Abstract : The traditional herb Plumula Nelumbinis is widely used in the world because it has many biological activities, such as anti-inflammation, antioxidant, antihypertension, and butyrylcholinesterase inhibition. However, the action of Plumula Nelumbinis on airway smooth muscle (ASM) relaxation has not been investigated. A chloroform extract of Plumula Nelumbinis (CEPN) was prepared, which completely inhibited precontraction induced by high K(+) in a concentration-dependent manner in mouse tracheal rings, but it had no effect on resting tension. CEPN also blocked voltage-dependent L-type Ca(2+) channel- (VDCC-) mediated currents. In addition, ACh-induced precontraction was also completely blocked by CEPN and partially inhibited by nifedipine or pyrazole 3. Besides, CEPN partially reduced ACh-activated nonselective cation channel (NSCC) currents. Taken together, our data demonstrate that CEPN blocked VDCC and NSCC to inhibit Ca(2+) influx, resulting in relaxation of precontracted ASM. This finding indicates that CEPN would be a candidate of new potent bronchodilators.
ESTHER : Tan_2015_Evid.Based.Complement.Alternat.Med_2015_523640
PubMedSearch : Tan_2015_Evid.Based.Complement.Alternat.Med_2015_523640
PubMedID: 25763092

Title : Effects of environmentally realistic daily temperature variation on pesticide toxicity to aquatic invertebrates - Willming_2013_Environ.Toxicol.Chem_32_2738
Author(s) : Willming MM , Qin G , Maul JD
Ref : Environ Toxicol Chem , 32 :2738 , 2013
Abstract : The toxicity of several agricultural chemicals to aquatic invertebrates has been shown to be temperature-dependent, but the role of daily temperature variation has rarely been examined. The authors simulated a natural daily temperature pattern (a fluctuating cycle of 21 degrees C to 31 degrees C over a 24-h period) based on field-collected data from Southern High Plains wetlands (TX, USA) and conducted a series of experiments comparing responses from this exposure scenario to a constant exposure at 24 +/- 1 degrees C. Results indicate alterations in pesticide toxicity under the fluctuating temperature regime compared with that of the constant temperature exposure. There was a significant interaction of temperature regime and bifenthrin on Chironomus dilutus survival, and C. dilutus ash-free dry mass was lower in the fluctuating temperature treatment. The 10-d median lethal concentration (LC50) for Hyalella azteca exposed to chlorothalonil was lower under the fluctuating temperature regime compared with the constant temperature regime. For Daphnia magna exposed to malathion, the main effects of temperature regime and malathion were observed on cholinesterase activity. The present study demonstrates how environmentally relevant daily temperature variation influences contaminant effects on aquatic invertebrates. Environ Toxicol Chem 2013;32:2738-2745. (c) 2013 SETAC.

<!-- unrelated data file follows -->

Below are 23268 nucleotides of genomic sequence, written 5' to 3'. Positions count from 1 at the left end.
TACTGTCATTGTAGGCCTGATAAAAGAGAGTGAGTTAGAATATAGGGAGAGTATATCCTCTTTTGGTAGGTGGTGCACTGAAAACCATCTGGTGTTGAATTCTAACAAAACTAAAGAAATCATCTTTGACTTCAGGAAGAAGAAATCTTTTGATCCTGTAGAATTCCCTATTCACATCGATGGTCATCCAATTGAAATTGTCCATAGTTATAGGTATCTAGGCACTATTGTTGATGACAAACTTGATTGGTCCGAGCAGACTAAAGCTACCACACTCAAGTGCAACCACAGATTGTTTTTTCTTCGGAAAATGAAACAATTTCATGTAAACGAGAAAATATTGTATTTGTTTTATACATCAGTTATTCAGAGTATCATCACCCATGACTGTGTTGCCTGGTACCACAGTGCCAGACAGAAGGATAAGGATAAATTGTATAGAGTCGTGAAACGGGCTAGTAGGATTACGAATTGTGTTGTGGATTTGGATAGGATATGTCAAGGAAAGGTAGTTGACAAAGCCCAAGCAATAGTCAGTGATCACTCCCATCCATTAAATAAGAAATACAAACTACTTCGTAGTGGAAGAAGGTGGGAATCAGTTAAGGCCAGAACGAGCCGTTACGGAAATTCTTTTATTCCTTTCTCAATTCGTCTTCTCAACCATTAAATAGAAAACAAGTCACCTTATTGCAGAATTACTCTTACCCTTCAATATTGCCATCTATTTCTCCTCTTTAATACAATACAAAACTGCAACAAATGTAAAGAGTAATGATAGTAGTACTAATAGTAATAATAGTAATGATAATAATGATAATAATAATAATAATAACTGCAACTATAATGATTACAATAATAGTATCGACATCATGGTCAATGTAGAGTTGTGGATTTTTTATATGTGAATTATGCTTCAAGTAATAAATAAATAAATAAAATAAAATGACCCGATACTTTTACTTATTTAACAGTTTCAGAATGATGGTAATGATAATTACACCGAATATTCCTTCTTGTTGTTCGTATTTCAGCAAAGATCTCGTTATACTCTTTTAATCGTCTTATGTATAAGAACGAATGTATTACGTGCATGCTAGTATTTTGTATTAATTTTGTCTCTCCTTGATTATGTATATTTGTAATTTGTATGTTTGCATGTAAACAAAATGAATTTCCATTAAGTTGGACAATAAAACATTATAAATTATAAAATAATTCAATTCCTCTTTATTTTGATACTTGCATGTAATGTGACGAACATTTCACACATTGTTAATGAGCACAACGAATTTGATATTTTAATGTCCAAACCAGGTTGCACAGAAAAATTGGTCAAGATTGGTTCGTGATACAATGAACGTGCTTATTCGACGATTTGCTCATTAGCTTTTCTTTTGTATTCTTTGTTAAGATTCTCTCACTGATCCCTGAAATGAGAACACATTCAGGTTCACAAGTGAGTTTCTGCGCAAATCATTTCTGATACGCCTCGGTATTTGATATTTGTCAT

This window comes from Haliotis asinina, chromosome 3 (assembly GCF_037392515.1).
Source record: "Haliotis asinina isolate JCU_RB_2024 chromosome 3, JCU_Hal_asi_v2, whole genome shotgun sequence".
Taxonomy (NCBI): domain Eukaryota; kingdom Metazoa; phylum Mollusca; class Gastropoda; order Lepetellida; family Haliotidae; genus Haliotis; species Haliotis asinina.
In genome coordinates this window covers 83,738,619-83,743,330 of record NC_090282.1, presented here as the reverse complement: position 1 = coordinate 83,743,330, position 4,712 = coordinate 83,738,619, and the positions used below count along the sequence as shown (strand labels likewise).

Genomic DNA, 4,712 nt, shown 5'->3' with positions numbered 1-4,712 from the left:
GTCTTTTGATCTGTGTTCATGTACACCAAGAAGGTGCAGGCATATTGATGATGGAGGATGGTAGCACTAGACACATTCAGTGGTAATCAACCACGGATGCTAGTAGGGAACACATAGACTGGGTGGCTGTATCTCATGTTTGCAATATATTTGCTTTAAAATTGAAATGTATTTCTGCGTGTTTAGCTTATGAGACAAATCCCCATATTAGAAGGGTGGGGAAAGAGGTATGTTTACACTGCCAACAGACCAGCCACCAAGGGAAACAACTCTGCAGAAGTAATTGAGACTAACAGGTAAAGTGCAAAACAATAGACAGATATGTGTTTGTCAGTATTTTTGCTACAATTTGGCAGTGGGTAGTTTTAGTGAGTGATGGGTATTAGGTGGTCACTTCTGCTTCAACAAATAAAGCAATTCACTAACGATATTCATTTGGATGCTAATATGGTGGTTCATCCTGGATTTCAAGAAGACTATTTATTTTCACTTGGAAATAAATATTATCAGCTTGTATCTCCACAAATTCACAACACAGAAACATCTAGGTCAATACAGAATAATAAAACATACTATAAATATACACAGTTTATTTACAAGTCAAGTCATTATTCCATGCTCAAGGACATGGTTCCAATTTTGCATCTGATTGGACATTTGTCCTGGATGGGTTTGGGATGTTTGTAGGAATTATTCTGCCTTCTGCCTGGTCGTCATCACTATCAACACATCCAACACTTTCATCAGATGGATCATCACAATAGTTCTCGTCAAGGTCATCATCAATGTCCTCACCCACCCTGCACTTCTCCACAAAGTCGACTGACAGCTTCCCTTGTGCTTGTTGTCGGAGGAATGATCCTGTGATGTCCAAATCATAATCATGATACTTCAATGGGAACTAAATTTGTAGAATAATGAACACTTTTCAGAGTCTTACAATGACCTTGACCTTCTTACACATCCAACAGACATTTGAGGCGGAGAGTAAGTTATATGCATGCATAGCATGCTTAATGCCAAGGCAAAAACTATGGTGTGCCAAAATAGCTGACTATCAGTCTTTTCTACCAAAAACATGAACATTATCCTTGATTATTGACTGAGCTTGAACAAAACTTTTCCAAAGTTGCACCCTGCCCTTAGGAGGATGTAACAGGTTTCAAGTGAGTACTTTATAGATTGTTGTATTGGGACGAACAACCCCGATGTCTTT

ESTHER : Willming_2013_Environ.Toxicol.Chem_32_2738
PubMedSearch : Willming_2013_Environ.Toxicol.Chem_32_2738
PubMedID: 23955707

Title : Long route or shortcut? A molecular dynamics study of traffic of thiocholine within the active-site gorge of acetylcholinesterase - Xu_2010_Biophys.J_99_4003
Author(s) : Xu Y , Colletier JP , Weik M , Qin G , Jiang H , Silman I , Sussman JL
Ref : Biophysical Journal , 99 :4003 , 2010
Abstract : The principal role of acetylcholinesterase is termination of nerve impulse transmission at cholinergic synapses, by rapid hydrolysis of the neurotransmitter acetylcholine to acetate and choline. Its active site is buried at the bottom of a deep and narrow gorge, at the rim of which is found a second anionic site, the peripheral anionic site. The fact that the active site is so deeply buried has raised cogent questions as to how rapid traffic of substrate and products occurs in such a confined environment. Various theoretical and experimental approaches have been used to solve this problem. Here, multiple conventional molecular dynamics simulations have been performed to investigate the clearance of the product, thiocholine, from the active-site gorge of acetylcholinesterase. Our results indicate that thiocholine is released from the peripheral anionic site via random pathways, while three exit routes appear to be favored for its release from the active site, namely, along the axis of the active-site gorge, and through putative back- and side-doors. The back-door pathway is that via which thiocholine exits most frequently. Our results are in good agreement with kinetic and kinetic-crystallography studies. We propose the use of multiple molecular dynamics simulations as a fast yet accurate complementary tool in structural studies of enzymatic trafficking.
ESTHER : Xu_2010_Biophys.J_99_4003
PubMedSearch : Xu_2010_Biophys.J_99_4003
PubMedID: 21156143